Ontologies and Worlds in Category Theory: Implications for Neural Systems

Abstract

We propose category theory, the mathematical theory of structure, as a vehicle for defining ontologies in an unambiguous language with analytical and constructive features. Specifically, we apply categorical logic and model theory, based upon viewing an ontology as a sub-category of a category of theories expressed in a formal logic. In addition to providing mathematical rigor, this approach has several advantages. It allows the incremental analysis of ontologies by basing them in an interconnected hierarchy of theories, with an operation on the hierarchy that expresses the formation of complex theories from simple theories that express first principles. Another operation forms abstractions expressing the shared concepts in an array of theories. The use of categorical model theory makes possible the incremental analysis of possible worlds, or instances, for the theories, and the mapping of instances of a theory to instances of its more abstract parts. We describe the theoretical approach by applying it to the semantics of neural networks.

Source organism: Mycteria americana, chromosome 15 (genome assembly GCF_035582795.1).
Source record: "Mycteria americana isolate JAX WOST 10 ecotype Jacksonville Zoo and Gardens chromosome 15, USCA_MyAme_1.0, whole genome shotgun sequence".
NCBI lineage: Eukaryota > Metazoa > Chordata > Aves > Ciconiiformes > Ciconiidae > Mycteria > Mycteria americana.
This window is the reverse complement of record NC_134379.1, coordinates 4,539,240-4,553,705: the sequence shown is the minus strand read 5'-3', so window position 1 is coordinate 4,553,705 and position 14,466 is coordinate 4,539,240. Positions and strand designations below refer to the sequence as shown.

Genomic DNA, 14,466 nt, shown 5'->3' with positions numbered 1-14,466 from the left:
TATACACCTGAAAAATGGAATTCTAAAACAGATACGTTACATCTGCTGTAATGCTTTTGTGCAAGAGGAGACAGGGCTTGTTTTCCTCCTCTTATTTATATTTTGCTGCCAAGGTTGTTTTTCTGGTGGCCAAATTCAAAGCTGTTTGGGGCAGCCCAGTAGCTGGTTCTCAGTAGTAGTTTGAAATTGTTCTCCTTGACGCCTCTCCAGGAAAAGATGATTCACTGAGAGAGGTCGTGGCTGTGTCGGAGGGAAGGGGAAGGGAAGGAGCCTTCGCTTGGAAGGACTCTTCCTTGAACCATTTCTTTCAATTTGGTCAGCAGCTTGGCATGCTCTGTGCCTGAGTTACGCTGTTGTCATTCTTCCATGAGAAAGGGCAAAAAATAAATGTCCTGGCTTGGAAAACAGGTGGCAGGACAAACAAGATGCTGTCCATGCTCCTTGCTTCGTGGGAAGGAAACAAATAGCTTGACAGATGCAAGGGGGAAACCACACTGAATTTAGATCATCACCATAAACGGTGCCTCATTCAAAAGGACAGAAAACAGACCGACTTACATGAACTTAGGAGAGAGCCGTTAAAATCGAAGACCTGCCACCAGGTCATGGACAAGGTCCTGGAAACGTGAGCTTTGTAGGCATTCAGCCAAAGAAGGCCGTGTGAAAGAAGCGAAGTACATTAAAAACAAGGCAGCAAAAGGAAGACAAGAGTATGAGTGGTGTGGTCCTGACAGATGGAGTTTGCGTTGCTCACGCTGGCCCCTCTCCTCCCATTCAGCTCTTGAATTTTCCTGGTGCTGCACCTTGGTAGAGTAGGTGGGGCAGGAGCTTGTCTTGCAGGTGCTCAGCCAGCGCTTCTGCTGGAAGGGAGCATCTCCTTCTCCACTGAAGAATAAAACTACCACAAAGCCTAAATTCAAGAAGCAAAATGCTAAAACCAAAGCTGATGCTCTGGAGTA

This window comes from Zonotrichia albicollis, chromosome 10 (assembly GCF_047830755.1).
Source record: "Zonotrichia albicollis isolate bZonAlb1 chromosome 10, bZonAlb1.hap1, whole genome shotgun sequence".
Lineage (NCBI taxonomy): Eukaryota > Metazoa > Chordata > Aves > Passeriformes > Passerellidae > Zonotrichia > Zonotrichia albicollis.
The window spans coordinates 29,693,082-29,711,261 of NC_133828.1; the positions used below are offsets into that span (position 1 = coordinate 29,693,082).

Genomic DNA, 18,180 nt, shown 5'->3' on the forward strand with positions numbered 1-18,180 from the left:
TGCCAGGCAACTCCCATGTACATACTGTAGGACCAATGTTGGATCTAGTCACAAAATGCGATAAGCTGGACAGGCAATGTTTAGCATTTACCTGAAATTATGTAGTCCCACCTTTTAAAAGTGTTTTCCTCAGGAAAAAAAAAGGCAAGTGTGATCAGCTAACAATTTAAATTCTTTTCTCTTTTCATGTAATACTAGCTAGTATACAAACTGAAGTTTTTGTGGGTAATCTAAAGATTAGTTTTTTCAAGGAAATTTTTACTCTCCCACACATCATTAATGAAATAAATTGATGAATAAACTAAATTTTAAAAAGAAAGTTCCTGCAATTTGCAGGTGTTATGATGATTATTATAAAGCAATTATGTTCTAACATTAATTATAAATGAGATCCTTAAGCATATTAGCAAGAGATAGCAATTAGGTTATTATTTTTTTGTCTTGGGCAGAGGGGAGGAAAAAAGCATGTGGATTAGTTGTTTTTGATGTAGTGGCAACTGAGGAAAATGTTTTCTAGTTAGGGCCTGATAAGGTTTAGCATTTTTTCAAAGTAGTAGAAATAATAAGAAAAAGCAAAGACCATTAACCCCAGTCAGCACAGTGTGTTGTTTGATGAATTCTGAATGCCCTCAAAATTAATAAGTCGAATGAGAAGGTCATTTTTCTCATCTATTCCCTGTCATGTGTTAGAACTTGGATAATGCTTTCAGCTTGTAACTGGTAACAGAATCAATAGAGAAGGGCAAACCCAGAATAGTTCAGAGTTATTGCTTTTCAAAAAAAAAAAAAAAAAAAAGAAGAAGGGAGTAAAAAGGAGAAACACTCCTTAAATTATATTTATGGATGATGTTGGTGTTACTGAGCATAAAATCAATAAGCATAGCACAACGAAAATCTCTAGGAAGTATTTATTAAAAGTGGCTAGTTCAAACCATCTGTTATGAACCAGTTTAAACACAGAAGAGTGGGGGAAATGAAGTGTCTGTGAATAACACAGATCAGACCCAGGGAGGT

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Healy, M.J., Caudell, T.P. Ontologies and Worlds in Category Theory: Implications for Neural Systems. Axiomathes 16, 165–214 (2006). https://doi.org/10.1007/s10516-005-5474-1

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Keywords

  • category
  • cognition
  • colimit
  • functor
  • limit
  • natural transformation
  • neural network
  • semantics